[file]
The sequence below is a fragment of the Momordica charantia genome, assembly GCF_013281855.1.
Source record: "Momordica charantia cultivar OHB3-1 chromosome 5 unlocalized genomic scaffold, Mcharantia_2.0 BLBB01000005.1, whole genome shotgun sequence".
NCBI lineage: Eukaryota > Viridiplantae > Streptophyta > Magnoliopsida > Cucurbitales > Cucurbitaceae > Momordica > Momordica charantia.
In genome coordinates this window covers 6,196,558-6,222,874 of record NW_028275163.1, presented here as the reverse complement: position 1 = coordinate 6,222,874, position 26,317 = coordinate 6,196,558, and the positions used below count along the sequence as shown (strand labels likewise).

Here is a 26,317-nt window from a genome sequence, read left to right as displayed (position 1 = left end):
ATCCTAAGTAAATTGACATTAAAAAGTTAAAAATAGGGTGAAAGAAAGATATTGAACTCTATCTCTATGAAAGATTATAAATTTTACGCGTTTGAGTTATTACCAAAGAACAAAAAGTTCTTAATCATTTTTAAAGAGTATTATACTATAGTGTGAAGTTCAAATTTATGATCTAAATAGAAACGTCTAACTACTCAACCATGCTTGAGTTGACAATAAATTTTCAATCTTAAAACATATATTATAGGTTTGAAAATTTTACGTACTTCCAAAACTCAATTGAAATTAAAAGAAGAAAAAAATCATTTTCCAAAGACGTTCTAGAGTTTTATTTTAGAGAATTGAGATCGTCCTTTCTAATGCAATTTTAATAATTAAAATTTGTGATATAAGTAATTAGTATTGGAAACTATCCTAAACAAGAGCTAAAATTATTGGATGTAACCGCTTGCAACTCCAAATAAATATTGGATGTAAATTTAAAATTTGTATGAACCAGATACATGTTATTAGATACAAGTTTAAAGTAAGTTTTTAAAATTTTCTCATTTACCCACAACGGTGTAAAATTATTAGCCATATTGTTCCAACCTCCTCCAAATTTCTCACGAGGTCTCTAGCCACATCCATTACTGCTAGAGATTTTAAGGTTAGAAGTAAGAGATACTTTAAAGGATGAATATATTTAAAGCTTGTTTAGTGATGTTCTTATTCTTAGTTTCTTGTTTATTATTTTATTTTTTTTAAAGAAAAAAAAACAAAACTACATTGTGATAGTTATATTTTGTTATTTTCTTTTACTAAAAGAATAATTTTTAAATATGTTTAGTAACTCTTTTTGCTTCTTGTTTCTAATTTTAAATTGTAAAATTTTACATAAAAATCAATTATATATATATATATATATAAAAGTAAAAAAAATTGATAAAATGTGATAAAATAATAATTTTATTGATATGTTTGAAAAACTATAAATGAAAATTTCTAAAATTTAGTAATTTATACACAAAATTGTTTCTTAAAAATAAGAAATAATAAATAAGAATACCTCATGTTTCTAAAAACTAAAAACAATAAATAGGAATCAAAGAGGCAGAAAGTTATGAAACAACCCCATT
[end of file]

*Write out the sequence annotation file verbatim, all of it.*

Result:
The sequence below is a fragment of the Momordica charantia genome, assembly GCF_013281855.1.
Source record: "Momordica charantia cultivar OHB3-1 chromosome 5 unlocalized genomic scaffold, Mcharantia_2.0 BLBB01000005.1, whole genome shotgun sequence".
NCBI lineage: Eukaryota > Viridiplantae > Streptophyta > Magnoliopsida > Cucurbitales > Cucurbitaceae > Momordica > Momordica charantia.
In genome coordinates this window covers 6,196,558-6,222,874 of record NW_028275163.1, presented here as the reverse complement: position 1 = coordinate 6,222,874, position 26,317 = coordinate 6,196,558, and the positions used below count along the sequence as shown (strand labels likewise).

Here is a 26,317-nt window from a genome sequence, read left to right as displayed (position 1 = left end):
ATCCTAAGTAAATTGACATTAAAAAGTTAAAAATAGGGTGAAAGAAAGATATTGAACTCTATCTCTATGAAAGATTATAAATTTTACGCGTTTGAGTTATTACCAAAGAACAAAAAGTTCTTAATCATTTTTAAAGAGTATTATACTATAGTGTGAAGTTCAAATTTATGATCTAAATAGAAACGTCTAACTACTCAACCATGCTTGAGTTGACAATAAATTTTCAATCTTAAAACATATATTATAGGTTTGAAAATTTTACGTACTTCCAAAACTCAATTGAAATTAAAAGAAGAAAAAAATCATTTTCCAAAGACGTTCTAGAGTTTTATTTTAGAGAATTGAGATCGTCCTTTCTAATGCAATTTTAATAATTAAAATTTGTGATATAAGTAATTAGTATTGGAAACTATCCTAAACAAGAGCTAAAATTATTGGATGTAACCGCTTGCAACTCCAAATAAATATTGGATGTAAATTTAAAATTTGTATGAACCAGATACATGTTATTAGATACAAGTTTAAAGTAAGTTTTTAAAATTTTCTCATTTACCCACAACGGTGTAAAATTATTAGCCATATTGTTCCAACCTCCTCCAAATTTCTCACGAGGTCTCTAGCCACATCCATTACTGCTAGAGATTTTAAGGTTAGAAGTAAGAGATACTTTAAAGGATGAATATATTTAAAGCTTGTTTAGTGATGTTCTTATTCTTAGTTTCTTGTTTATTATTTTATTTTTTTTAAAGAAAAAAAAACAAAACTACATTGTGATAGTTATATTTTGTTATTTTCTTTTACTAAAAGAATAATTTTTAAATATGTTTAGTAACTCTTTTTGCTTCTTGTTTCTAATTTTAAATTGTAAAATTTTACATAAAAATCAATTATATATATATATATATATAAAAGTAAAAAAAATTGATAAAATGTGATAAAATAATAATTTTATTGATATGTTTGAAAAACTATAAATGAAAATTTCTAAAATTTAGTAATTTATACACAAAATTGTTTCTTAAAAATAAGAAATAATAAATAAGAATACCTCATGTTTCTAAAAACTAAAAACAATAAATAGGAATCAAAGAGGCAGAAAGTTATGAAACAACCCCATT